Welcome to Family Health Care of Siouxland Sleep Center

Nearly one in five adults suffer from excessive daytime sleepiness. Sleep disorders, such as obstructive sleep apnea, are often the undiscovered cause. Finding and treating these disorders cannot only improve sleep, but it can also address a host of health problems associated with poor sleep quality.

Family Health Care of Siouxland is committed to helping patients get a better night’s sleep and to stay healthier with its state-of-the-art Sleep Center. Located on Steamboat Drive in Dakota Dunes, the Sleep Center is the only sleep lab in the Siouxland area accredited by the American Academy of Sleep Medicine.

Our Sleep Center has the advanced technology to conduct and interpret a wide range of sleep studies. While patients sleep in comfortable hotel-like rooms, the Center’s certified sleep technicians take measurements to determine how much and how well each patient sleeps. Many physiological functions like eye movements, brain waves, heart rate and rhythm, muscle function, air flow through the nose and mouth, respiratory effort and oxygen levels are monitored.

Our Sleep Center is an outpatient facility. As a result, patients who have sleep studies here are not billed a facility fee, as they would be if they had a sleep study completed at a hospital inpatient facility.

For sleep studies, make Family Health Care of Siouxland’s Sleep Center your first choice.

If you’re having difficulty sleeping at night, or if you feel excessively tired during the day, talk with your doctor about whether or not a sleep study is right for you. If you’re provider thinks it is a good idea, ask him or her to schedule it at Family Health Care of Siouxland’s Sleep Center. To refer a patient to our Sleep Center, call 1-800-888-1426.

Sleep Apnea

The most common type of sleep apnea is obstructive sleep apnea, which occurs when the muscles in the back of the throat that supports the soft palate, uvula, tonsils and tongue relax too much to allow normal breathing. The airway narrows or closes making breathing inadequate for 10 to 20 seconds and potentially lowering oxygen in the blood. The brain senses this inability to breathe and briefly rouses the sleeper so that the airway reopens.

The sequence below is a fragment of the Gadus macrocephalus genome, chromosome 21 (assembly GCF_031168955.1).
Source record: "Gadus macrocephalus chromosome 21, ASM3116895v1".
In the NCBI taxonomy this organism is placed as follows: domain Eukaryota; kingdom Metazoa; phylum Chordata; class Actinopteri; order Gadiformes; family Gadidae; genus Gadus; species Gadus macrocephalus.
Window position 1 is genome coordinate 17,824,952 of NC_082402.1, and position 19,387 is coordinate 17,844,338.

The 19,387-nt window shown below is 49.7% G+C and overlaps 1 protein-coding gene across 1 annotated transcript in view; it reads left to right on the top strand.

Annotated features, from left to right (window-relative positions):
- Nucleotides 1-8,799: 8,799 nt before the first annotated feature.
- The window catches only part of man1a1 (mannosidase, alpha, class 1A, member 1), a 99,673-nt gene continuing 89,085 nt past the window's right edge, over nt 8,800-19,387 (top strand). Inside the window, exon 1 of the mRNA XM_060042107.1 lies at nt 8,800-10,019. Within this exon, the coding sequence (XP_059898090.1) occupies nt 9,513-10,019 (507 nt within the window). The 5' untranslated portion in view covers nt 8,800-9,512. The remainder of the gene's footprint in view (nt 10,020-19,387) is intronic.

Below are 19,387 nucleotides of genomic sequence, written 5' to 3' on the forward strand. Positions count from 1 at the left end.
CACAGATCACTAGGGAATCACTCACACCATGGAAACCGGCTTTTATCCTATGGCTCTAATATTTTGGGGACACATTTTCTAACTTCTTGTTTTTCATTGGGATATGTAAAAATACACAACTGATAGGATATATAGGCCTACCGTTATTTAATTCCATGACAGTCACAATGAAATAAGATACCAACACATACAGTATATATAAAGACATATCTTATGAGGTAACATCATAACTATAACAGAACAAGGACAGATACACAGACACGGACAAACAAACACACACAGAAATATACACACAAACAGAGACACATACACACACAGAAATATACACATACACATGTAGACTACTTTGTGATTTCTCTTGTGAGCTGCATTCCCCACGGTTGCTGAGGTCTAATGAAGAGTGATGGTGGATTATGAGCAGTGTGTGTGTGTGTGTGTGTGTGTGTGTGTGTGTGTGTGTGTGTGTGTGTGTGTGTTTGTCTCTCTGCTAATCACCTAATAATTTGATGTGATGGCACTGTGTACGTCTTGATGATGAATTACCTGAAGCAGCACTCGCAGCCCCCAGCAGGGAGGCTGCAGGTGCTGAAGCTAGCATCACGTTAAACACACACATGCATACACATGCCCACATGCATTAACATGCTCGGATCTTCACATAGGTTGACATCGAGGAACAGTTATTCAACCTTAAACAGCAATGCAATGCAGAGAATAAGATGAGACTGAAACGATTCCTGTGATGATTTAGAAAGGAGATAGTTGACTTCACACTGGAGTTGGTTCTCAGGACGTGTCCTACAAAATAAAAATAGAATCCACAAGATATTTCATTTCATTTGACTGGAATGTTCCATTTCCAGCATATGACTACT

Signs and Symptoms of Sleep Apnea:

  • Excessive daytime sleepiness
  • Loud snoring
  • Observed episodes of breathing cessation during sleep
  • Abrupt awakenings accompanied by shortness of breath
  • Awakening with a dry mouth or sore throat
  • Morning headache
  • Frequent urination at night
  • Difficulty staying asleep

Who is at Risk?

Anyone can develop obstructive sleep apnea.

However, certain factors increase your risk:

  • Excess weight
  • Neck circumference
  • High blood pressure
  • A narrowed airway, either because of genetics or because of enlarged tonsils/adenoids
  • Chronic nasal congestion
  • Diabetes
  • Being male; men are twice as likely to have sleep apnea
  • Being black, Hispanic or a Pacific Islander
  • Being older; sleep apnea occurs two to three times more often in adults older than 65
  • Menopause; a woman’s risk increases after menopause
  • Use of alcohol, sedatives or tranquilizers
  • Smoking; smokers are nearly three times more likely to have sleep apnea

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